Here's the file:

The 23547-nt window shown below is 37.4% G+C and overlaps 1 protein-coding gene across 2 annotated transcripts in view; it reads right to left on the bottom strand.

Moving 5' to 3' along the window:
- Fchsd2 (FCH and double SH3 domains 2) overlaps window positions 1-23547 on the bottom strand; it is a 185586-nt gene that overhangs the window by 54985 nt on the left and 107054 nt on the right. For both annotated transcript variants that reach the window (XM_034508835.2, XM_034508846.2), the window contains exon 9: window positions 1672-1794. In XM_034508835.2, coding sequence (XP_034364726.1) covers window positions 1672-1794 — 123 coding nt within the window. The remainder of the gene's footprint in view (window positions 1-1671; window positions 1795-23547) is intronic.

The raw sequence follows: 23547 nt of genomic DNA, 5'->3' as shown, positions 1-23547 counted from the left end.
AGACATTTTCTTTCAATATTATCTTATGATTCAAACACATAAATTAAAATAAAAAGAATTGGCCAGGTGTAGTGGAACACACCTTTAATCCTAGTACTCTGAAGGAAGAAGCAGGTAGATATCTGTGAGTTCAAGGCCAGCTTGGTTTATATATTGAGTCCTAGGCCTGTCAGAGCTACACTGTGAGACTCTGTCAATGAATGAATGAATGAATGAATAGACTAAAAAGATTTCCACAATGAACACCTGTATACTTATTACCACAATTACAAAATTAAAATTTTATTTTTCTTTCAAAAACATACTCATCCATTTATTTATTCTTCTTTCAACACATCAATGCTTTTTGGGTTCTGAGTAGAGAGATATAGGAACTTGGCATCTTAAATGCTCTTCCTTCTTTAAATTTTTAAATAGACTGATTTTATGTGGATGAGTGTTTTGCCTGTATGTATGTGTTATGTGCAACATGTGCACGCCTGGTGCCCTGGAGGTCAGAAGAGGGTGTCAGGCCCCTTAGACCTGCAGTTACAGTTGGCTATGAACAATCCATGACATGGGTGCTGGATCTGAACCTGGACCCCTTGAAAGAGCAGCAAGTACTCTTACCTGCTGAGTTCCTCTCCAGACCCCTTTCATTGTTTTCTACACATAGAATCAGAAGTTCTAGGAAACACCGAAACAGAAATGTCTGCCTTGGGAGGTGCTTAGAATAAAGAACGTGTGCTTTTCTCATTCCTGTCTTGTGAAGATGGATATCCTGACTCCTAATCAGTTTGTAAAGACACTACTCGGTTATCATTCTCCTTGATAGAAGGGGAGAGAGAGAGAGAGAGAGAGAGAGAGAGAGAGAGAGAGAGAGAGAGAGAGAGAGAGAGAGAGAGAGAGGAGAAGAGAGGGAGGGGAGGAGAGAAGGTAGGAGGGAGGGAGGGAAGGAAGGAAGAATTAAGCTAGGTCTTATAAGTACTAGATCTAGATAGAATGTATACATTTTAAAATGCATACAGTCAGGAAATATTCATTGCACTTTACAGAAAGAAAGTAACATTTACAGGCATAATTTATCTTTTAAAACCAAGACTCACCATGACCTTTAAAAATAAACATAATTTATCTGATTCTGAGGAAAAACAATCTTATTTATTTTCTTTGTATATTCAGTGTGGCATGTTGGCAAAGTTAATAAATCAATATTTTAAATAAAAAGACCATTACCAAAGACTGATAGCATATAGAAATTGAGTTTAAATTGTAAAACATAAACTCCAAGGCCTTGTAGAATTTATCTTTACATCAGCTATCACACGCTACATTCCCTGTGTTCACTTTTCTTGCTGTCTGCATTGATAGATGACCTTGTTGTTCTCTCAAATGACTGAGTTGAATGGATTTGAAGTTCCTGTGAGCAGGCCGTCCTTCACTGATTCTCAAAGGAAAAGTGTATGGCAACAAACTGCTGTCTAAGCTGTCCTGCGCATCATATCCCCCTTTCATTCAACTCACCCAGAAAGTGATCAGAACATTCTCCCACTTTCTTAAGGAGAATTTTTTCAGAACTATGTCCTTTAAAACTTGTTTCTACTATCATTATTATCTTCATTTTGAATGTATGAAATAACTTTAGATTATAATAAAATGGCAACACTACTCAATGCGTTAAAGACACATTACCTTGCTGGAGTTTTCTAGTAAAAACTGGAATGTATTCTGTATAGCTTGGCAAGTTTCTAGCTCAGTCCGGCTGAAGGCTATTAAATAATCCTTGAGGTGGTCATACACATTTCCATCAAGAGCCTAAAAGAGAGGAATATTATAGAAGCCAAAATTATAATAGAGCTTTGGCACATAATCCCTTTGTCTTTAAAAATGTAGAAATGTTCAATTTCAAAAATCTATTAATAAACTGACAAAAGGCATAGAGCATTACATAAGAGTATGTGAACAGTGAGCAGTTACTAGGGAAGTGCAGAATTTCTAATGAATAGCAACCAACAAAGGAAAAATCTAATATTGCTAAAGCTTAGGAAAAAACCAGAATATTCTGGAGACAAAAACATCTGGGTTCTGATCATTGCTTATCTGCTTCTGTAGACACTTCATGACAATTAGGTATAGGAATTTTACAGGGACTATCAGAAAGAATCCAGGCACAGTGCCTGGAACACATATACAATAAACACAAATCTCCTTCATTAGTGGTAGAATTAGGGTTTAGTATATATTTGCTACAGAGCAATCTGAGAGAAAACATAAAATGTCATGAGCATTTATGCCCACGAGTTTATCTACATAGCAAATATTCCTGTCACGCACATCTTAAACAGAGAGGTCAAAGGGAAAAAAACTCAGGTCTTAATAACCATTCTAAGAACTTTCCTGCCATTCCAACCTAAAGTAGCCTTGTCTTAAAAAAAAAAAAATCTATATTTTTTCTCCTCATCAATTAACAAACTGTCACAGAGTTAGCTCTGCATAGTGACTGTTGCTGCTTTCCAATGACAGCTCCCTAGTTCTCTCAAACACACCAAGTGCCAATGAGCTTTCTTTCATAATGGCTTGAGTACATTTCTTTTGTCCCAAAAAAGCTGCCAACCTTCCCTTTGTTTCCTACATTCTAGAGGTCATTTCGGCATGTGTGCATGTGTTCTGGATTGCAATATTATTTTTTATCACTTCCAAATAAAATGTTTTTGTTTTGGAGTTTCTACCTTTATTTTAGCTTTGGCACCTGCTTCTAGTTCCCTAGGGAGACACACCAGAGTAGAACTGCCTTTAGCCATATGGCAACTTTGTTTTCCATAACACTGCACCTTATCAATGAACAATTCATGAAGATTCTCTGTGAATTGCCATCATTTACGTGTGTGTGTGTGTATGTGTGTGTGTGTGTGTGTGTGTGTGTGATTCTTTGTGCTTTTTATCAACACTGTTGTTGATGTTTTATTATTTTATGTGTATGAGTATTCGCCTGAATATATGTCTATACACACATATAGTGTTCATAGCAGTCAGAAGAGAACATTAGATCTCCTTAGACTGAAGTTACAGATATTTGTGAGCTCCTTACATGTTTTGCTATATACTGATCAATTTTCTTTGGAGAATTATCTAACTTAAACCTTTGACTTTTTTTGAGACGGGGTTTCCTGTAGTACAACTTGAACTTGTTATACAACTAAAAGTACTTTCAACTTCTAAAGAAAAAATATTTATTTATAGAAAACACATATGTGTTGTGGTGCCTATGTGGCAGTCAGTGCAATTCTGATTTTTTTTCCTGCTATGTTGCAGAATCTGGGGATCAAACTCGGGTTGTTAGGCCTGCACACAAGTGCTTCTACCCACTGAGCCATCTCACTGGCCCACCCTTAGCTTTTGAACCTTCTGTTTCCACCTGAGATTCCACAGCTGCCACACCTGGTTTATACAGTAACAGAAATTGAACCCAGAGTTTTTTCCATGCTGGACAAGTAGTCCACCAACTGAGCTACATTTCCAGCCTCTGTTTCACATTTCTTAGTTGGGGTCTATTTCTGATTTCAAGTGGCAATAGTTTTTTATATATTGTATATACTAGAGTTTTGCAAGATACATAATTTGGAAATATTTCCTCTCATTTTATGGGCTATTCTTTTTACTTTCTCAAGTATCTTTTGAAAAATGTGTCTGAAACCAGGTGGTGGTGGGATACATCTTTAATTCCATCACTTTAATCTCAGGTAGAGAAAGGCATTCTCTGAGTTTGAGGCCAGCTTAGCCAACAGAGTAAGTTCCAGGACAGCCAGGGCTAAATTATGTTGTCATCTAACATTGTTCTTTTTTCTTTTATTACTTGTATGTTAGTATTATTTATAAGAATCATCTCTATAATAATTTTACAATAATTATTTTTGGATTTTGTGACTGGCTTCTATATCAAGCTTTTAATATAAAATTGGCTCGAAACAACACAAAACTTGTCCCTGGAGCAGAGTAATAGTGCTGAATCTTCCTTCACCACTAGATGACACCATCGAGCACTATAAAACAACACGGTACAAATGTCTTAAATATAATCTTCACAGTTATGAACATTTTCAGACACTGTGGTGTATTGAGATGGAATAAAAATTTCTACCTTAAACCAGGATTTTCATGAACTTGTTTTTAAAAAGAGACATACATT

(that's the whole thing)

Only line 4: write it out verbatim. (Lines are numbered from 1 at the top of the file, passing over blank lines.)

The raw sequence follows: 23547 nt of genomic DNA, 5'->3' as shown, positions 1-23547 counted from the left end.